History is anthroplogy for the past. Great historical fiction brings you into that past world and makes it accessible. Would life in thirteenth century Wales chew me up and spit me out? No doubt. But that doesn’t mean I can’t spend many happy hours living there. I am also partial to the fantasy element of historical fiction in part because I acknowledge that past lives are truly inaccessible to me and if I wanted to read about something that was absolutely true, I would get the non-fiction version. That said the following are some of my most favorite books:
Sherwood by Parke Godwin. He’s written a lot of books, but this one has always pulled me in. I’ve read it innumerable times. From Publisher’s Weekly: “Godwin sets his highly satisfying retelling of the Robin Hood legend in the time of William the Conqueror, when the bastard of Normandy was pacifying his unruly new country. After the Saxon thane of Denby is killed at York, his son Edward Aelredson, nicknamed Robin, succeeds to the land, located next to Sherwood Forest. The young thane is outraged by the blinding of one of his men in retaliation for poaching King William’s deer; when his attempt to reason with the sheriff of Nottingham turns to violence, Robin is outlawed. Before fleeing, Robin marries his love, Marian Elfrics, who is then sent to serve William’s queen. Robin and four followers–Welsh woodsman Will Scatloch, blacksmith John Littlerede and Father Beorn and his sexton Tuck–commence the exploits that make them famous and give heart to the downtrodden Saxons. Denby is given to the sheriff, who falls in love with Marian and begins to develop a grudging respect for Robin. An attempt to enlist the two men in a treasonous plot draws them together unwillingly but fatefully. Godwin ( Waiting for the Galactic Bus ) depicts these epochal times vividly and colorfully, with carefully etched characterizations of Normans and Saxons.”
Avalon by Stephen Lawhead. There are thousands of books about King Arthur, but this is one of the few that was actually fun. Hint–he doesn’t die in the end :) Publisher’s Weekly liked it too: “In this rousing postcript to Lawhead’s bardic Pendragon Cycle (Taliesin, Merlin, Arthur, Pendragon, Grail), such a monstrous evil stalks near-future Britain that an ancient Welsh prophecy will be fulfilled: the Thames will reverse its course, Avalon will rise again from the cold gray sea and Arthur will return. A series of Royals so rotten that the Brits can’t wait to dump the whole stinking lot enables scheming Prime Minister Waring to creep trick by political dirty trick toward Magna Carta II, the abolition of the monarchy. Far in the Highlands, though, former career officer James Arthur Stuart feels destiny stir within him. He is Arthur, come again to exalt Britain and its grand old values: goodness, compassion, mercy, charity and justice. Accompanied by his enigmatic adviser Embries, his boon drinking buddy Calum McKay and the lissome Jenny, James struggles to come into his own, proving his mettle against modern monsters: skinheads armed with pit bulls, the fickle hydra of the press and the redheaded “total dish” Moira, Arthur’s old witchy nemesis who destroyed Camelot. By the time James ousts Moira’s insidiously treacherous buffalo-wing- and pizza-chomping politicos, Lawhead makes even aristocracy-phobes want to stand up at the skirl of the pipes and cheer on the eternal virtues James represents. In revisiting nearly every romantic Arthurian clich? and playing off snappy contemporary derring-do against the powerful shining glimpses of the historical Arthur he created, Lawhead pulls off a genuinely moving parable of good and evil.”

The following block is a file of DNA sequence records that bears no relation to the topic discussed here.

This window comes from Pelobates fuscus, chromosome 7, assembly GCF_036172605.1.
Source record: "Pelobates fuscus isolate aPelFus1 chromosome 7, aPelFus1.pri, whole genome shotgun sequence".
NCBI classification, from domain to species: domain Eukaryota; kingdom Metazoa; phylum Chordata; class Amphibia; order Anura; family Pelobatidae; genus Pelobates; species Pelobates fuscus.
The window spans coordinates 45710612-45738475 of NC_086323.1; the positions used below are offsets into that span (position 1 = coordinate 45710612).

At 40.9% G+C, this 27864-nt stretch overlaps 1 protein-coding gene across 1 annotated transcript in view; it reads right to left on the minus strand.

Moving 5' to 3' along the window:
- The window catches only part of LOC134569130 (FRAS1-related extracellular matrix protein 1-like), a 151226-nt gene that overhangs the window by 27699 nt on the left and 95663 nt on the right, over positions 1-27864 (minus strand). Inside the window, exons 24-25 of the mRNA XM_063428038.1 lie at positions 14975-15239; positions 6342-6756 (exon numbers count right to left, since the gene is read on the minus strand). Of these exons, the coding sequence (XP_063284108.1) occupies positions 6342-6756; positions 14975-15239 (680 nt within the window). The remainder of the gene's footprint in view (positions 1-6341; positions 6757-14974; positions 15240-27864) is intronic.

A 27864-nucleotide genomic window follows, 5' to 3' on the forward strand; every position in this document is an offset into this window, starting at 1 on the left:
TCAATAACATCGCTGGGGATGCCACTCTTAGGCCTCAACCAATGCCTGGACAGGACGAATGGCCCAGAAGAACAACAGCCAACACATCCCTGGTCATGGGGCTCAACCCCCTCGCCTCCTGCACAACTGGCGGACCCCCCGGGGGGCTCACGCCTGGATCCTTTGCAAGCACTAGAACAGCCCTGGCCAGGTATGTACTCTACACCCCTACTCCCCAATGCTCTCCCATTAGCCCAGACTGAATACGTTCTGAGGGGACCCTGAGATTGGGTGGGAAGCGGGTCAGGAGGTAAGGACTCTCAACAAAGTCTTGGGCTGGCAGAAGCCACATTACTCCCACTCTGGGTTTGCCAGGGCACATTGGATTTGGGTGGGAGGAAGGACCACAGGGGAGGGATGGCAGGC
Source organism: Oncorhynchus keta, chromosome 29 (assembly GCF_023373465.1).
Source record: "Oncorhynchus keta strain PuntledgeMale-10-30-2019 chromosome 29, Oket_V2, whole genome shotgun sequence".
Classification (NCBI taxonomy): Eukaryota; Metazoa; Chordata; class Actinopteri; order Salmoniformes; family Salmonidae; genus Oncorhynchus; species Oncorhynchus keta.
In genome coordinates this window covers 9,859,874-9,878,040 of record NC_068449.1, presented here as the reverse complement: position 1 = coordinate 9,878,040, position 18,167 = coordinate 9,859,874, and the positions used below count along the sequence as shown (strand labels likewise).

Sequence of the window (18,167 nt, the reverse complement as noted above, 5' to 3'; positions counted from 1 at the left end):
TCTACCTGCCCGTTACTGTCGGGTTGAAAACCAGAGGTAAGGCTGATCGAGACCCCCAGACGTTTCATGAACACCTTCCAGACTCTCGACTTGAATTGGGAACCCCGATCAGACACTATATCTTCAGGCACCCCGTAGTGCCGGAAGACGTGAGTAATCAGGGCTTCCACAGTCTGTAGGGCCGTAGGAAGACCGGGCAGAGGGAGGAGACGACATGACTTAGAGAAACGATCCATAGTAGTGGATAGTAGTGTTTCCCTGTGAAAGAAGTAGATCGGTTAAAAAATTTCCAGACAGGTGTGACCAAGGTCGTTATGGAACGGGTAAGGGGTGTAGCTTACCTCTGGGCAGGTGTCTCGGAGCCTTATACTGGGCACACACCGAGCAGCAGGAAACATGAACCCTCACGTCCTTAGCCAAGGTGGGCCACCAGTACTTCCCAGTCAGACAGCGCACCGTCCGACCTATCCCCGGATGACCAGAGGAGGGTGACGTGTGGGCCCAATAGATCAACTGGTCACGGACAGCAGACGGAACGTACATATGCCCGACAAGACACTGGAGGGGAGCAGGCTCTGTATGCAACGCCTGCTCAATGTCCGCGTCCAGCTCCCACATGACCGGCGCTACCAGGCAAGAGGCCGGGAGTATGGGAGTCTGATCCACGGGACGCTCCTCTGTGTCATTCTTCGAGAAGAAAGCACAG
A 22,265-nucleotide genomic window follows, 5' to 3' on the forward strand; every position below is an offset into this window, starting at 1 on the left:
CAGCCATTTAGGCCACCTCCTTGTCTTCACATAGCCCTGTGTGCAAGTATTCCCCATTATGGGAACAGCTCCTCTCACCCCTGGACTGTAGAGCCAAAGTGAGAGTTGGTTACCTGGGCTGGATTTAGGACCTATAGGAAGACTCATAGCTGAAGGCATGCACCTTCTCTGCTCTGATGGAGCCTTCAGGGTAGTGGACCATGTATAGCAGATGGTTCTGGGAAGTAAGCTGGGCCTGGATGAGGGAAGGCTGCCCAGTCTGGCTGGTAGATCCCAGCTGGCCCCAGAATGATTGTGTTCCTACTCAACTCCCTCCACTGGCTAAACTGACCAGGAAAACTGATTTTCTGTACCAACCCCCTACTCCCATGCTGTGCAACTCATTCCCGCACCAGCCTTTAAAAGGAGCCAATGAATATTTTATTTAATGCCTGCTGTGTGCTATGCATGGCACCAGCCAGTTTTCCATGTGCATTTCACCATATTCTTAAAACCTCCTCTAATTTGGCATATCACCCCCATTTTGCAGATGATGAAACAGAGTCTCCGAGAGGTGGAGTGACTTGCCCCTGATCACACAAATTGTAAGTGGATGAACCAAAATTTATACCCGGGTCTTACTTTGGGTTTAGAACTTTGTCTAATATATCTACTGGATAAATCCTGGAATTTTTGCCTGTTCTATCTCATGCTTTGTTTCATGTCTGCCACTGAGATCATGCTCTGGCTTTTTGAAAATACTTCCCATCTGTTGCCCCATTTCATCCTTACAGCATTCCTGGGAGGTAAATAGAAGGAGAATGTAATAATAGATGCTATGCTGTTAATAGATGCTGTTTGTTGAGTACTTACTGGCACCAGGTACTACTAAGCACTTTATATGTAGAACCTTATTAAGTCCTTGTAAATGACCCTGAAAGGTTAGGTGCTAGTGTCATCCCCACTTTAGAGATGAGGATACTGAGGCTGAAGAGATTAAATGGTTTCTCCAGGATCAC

1632 by Eric Flint. This is the book that sparked a series, many of which are not actually written by Flint, but it’s the best of the bunch. 20th century people plunked down in 1632 Germany. Awesome. It’s even available for free download at Amazon right now: http://www.amazon.com/1632-Ring-of-Fire-ebook/dp/B00BEQLQNE/ref=zg_bs_6157855011_f_2
Brother Cadfael’s Penance by Ellis Peters. I’ve read all her books multiple times, and she saved the best for last. “In Brother Cadfael’s 20th chronicle, Peters deftly binds the medieval monk’s new adventure with family ties, moving from issues intensely public to problems determinedly private. Olivier de Bretagne, who (unknown to himself) is Brother Cadfael’s son, has been taken prisoner during England’s dynastic war between two grandchildren of William the Conqueror. Cadfael is determined to find Olivier, although to do so he must leave the monastery without his abbot’s “leave or… blessing.” The search begins badly when, at an unsuccessful peace conference, Yves Hugonin, Olivier’s hot-headed brother-in-law, picks a fight with Brien de Soulis, a commander who may know where Olivier is held-but won’t say. When Brien is found murdered, Yves is abducted by one who holds him responsible for the killing, and then Cadfael has two men to find. In the process, he delicately explores puzzles related to Brien’s death and to shadowy deeds in the larger political scene. While Cadfael does his usual excellent sleuthing, Peters succeeds at an equally subtle game, demonstrating how personal devotion can turn to enmity-and how such enmity can be forestalled by justice and mercy.” This book is out of print and not available on Kindle. Ellis Peters’ heirs, if she had any, are losing out.